We know we won’t crash and burn like the people before, because our hearts are more aware of their room to love, to conquer the unconquerable, to understand what others didn’t try to understand. This fuels us: this untapped potential.
So much has happened since I’ve posted LAST WEEK. I don’t even know where to begin. I’m on my phone and I have fat thumbs so I’m just going to give a brief update and expand later. Here are the basics:
1. I’ve taken a 21 hour flight from Dc to Indonesia. Well, not directly. A lot of hopping around, stiff backs, soft apologies,and then eventually not caring because sitting for HOURS has broken all of my manners (I lied I mean, come on, I’m me. I have this fear of inconveniencing people so I always try to accommodate others needs above my own. I’m definitely a people pleaser. I should most definitely take care of that….but wouldn’t that be an inconvenience for my therapist? The cycle never ends!)
2.I’ve been in Indonesia since Monday! It’s amazing, it’s beautiful, and it’s humid as hell. Of course there are setbacks but what doesn’t have it’s setbacks? I seriously can’t complain. Everyone has been so kind, courteous, open, and thoughtful. Here people GREET one another!!it is so refreshing to say “Selemat Pagi” (good morning) and have a genuine reply.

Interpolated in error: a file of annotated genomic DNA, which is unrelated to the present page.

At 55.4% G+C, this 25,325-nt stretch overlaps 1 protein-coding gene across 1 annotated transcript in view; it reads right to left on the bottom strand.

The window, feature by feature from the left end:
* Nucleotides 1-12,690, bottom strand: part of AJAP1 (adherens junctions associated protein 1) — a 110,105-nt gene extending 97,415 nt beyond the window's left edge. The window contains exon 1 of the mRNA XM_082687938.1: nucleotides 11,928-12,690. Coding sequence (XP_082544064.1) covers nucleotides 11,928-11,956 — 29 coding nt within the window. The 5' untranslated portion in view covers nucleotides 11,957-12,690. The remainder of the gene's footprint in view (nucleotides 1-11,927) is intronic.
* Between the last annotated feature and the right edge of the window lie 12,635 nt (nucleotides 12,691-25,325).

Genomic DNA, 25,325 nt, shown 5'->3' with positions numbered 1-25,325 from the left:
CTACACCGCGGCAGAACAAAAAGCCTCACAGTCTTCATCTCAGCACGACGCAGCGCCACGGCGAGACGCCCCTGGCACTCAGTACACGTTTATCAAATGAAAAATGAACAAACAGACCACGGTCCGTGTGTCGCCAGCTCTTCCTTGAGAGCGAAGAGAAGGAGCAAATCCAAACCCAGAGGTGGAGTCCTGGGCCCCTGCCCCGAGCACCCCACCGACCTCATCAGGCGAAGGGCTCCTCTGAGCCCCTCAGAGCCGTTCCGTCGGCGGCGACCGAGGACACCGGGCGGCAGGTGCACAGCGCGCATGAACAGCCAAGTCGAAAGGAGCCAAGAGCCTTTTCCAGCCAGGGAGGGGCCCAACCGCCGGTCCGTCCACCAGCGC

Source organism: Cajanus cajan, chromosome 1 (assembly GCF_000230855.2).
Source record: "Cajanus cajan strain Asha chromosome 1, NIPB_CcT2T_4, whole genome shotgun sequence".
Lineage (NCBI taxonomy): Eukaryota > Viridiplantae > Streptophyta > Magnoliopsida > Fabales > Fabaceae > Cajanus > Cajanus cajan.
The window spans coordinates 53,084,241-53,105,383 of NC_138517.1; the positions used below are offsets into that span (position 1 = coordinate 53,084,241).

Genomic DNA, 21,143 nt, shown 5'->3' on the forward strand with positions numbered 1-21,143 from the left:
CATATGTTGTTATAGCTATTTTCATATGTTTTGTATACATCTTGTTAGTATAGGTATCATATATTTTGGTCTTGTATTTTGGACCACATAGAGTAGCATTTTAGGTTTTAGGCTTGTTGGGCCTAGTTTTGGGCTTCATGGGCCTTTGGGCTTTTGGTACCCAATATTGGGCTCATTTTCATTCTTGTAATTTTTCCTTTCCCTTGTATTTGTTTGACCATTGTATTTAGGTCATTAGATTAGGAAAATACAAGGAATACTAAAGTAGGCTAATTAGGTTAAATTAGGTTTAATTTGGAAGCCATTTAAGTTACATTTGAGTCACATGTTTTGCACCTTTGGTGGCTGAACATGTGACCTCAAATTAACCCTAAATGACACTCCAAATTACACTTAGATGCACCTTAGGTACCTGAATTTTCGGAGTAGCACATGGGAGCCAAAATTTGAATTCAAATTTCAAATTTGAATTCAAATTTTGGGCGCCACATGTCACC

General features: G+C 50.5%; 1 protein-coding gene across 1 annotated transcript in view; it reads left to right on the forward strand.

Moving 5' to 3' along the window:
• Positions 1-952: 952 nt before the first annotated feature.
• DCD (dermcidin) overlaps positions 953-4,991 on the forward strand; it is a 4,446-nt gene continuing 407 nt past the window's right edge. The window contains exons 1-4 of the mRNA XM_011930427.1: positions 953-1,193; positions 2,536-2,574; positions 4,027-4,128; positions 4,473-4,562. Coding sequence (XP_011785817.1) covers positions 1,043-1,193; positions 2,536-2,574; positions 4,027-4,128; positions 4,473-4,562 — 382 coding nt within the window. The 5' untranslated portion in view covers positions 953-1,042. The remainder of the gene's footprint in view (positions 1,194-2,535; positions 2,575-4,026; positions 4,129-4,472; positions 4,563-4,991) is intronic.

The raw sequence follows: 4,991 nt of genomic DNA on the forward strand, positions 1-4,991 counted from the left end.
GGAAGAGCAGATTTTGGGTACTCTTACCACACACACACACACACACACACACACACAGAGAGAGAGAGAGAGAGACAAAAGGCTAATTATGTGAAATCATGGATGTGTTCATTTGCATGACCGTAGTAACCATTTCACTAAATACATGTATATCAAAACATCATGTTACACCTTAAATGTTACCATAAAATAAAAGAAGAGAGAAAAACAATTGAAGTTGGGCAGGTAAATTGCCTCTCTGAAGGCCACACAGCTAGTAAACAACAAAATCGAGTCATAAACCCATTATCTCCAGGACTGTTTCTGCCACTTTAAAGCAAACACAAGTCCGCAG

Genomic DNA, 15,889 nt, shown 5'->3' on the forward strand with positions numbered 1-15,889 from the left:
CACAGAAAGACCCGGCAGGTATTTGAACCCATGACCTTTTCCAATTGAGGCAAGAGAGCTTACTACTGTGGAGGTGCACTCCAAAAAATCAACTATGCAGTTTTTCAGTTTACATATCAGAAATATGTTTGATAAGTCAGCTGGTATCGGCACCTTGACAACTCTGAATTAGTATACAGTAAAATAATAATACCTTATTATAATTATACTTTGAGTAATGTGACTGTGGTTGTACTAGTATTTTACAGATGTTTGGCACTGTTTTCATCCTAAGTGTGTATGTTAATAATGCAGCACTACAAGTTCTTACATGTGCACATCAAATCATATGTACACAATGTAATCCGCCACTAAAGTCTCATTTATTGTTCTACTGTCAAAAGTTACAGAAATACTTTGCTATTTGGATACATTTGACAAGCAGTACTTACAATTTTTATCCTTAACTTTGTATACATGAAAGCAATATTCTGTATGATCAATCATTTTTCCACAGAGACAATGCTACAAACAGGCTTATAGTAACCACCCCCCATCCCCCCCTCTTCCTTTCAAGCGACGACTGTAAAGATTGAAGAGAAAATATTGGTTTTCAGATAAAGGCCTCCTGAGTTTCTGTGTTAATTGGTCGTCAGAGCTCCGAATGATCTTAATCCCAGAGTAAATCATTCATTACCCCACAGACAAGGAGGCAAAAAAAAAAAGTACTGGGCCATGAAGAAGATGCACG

3. I’ve been in a continuous daze. I feel as if I’ve been shoved in front of a tv with my lids forced open being fed an overwhelming amount of information at one time. From the language learning, to meeting staff, learning about health, and learning about safety. It has been a lot to take in, but I’m confident that I’m retaining at least half of it.
4. My fellow volunteers are well educated, well-traveled people. I feel like I have so much to learn from them alone. It is hard to meet other people who share your passions, similar dreams, and similar intentions in our goals. It can be intimidating sometimes, because of how much I admire each and everyone of them. Sometimes I’ll talk to a fellow volunteer and they’ll speak of things they’ve already done and seen and I have so much respect for them
5.I’ll be meeting my host family at the end of the week!
Till next time,